However, the display is rock solid aside from the smearing and the buffers are apparently working enough to switch on at the right time, so tomorrow is testing the on-board memory and connecting it to the MK14 and running some of the test programs I think Tim posted to the original thread.

I've definitely overdone the regulator, the board pulls hardly any current and would probably have been OK to use a little TO92 regulator, or even pull from the MK14 (which is an option!).
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Old 24th Jul 2021, 8:38 pm   #66
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Looking good - if you are unlucky you may have part damaged the video buffer transistor but visually speaking it just looks like the cable has far too much capacitance because of the way the characters are comet-tailing like that.

I did wonder about the need for the regulator but with the MK14 running right on the limit on boards which typically have a tiny heatsink on the main regulator, anything which keeps any additional load away from it can only be a good thing.

We are heading out shopping tomorrow so I will make sure I come back with a handful of jiffy bags to get the supply train rolling on Monday.
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Old 24th Jul 2021, 10:27 pm   #67
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Looking good - if you are unlucky you may have part damaged the video buffer transistor but visually speaking it just looks like the cable has far too much capacitance because of the way the characters are comet-tailing like that.

I did wonder about the need for the regulator but with the MK14 running right on the limit on boards which typically have a tiny heatsink on the main regulator, anything which keeps any additional load away from it can only be a good thing.

We are heading out shopping tomorrow so I will make sure I come back with a handful of jiffy bags to get the supply train rolling on Monday.
Well I've ordered a new cable that's designed for AV and not 10 metres long! I can still carry on with my testing without it for now,

Anybody building the board should really just lay the regulator down on the board and not bother with a heatsink, unless they are powering their MK14 from a higher than normal voltage (I use a 7.5v 1,6A supply, sold for use with a Roberts radio I think!). If they have enough headroom with current and temperature then there's always the no-regulator option on the board. When I have all the chips fitted I will try to take some accurate power consumption readings with a multimeter (the ammeter on my cheapo "bench" power supply seems to be accurate to +-100mA despite having 3 decimals, so I generally ignore it!)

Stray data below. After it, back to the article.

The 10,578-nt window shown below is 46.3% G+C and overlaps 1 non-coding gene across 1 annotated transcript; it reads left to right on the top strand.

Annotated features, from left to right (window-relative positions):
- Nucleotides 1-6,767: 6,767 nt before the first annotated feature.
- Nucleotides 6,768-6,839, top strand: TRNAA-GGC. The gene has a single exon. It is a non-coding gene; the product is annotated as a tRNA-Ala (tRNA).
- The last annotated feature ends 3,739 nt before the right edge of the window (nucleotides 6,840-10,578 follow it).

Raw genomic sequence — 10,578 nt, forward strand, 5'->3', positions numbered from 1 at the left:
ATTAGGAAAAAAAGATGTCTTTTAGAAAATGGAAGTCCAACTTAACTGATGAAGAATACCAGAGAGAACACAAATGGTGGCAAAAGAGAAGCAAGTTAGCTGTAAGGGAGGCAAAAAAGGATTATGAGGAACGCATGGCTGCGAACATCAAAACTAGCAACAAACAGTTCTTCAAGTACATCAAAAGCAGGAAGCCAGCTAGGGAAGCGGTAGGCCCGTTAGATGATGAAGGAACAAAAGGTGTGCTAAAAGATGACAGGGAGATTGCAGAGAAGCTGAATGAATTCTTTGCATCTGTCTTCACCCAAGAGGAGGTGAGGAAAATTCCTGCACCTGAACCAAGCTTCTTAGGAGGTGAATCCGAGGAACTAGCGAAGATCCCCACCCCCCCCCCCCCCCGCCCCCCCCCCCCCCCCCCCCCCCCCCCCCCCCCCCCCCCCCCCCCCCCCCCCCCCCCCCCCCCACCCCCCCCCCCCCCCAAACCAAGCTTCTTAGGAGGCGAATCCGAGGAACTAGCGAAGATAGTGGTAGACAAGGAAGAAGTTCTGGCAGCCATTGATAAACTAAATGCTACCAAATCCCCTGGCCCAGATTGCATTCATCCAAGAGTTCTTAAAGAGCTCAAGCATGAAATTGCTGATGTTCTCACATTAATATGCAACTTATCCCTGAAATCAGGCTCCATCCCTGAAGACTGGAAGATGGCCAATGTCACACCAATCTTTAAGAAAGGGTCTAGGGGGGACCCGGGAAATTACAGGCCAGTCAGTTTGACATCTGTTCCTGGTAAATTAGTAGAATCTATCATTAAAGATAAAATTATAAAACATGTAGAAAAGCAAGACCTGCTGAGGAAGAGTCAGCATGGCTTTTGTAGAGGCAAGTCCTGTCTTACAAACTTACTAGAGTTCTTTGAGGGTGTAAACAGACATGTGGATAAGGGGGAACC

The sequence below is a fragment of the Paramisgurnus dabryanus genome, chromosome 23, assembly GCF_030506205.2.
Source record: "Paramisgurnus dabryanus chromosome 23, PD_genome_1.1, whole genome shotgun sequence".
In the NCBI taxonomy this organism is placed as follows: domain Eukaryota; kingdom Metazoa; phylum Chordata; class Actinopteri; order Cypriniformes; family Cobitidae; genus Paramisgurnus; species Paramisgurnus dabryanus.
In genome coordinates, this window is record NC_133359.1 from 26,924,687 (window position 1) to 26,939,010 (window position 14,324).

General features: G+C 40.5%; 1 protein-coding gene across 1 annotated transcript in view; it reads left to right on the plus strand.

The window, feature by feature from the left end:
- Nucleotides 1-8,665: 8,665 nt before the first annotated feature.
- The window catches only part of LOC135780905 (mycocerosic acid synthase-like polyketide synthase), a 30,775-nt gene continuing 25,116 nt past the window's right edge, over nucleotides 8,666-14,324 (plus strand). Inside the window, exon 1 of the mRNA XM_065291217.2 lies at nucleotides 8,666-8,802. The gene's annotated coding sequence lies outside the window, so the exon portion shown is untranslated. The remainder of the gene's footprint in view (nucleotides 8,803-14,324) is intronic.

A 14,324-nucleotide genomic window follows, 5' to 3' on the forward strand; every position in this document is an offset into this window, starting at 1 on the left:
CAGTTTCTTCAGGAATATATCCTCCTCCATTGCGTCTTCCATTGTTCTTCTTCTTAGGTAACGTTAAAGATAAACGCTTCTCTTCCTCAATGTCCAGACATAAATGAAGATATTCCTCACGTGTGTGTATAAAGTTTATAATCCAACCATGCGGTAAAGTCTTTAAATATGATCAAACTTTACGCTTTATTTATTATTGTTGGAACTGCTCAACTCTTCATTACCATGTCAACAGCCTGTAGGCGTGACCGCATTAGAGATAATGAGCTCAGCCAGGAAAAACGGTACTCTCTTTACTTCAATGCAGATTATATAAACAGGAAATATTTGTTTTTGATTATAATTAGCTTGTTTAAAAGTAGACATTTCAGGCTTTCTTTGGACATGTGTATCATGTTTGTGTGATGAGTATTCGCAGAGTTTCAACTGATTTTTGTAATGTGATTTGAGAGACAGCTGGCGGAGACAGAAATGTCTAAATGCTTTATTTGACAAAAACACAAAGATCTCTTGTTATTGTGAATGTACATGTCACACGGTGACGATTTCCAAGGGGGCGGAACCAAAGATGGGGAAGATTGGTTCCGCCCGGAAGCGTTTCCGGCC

The rest of the uploader PCBs have arrived now, so I have 10 spare and I could send some with the Ortonview PCBs once we know who wants them.
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Old 24th Jul 2021, 10:47 pm   #68
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Default Re: Ortonview PCB

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On the prototypes (Mine, Tim's) the capacitors from A0-A7 to 0V were never fitted and fitting them could have unintended consequences. The ones from A8-A11 to 0V were necessary - 180pf-200pf in my case, to resolve the problem where software attempting to write to a location in any given memory page would sometimes write to the same location in a different memory page as well.
My suspicion is that the capacitors on A8 to A11 were required due to the combined load effect of the inputs of the pic and the 74ls ttl address decoding on the mk14. An alternate to the buffers or capacitors might be to swap the 74ls address decoding for 74hct.

Then we might start getting into an argument about where to draw the line for retro hardware, though I think the pic already sets an era that would allow 74hct, but that is on a separate board rather than a mod to the mk14.

If Ianís board doesnít show memory corruption with the buffers we probably need to experiment with taking them out to confirm they are the fix and not just some other effect due to the board layout etc.
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Old 25th Jul 2021, 7:17 am   #69
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Quote:
An alternate to the buffers or capacitors might be to swap the 74ls address decoding for 74hct.
Karen didn't specifically make OrtonView for issue VI or other replica boards, she was aiming to make a direct functional replica of the original VDU which could be used with any MK14 including any original machine as long as that machine already had the historically necessary modifications required for the fitting of a VDU.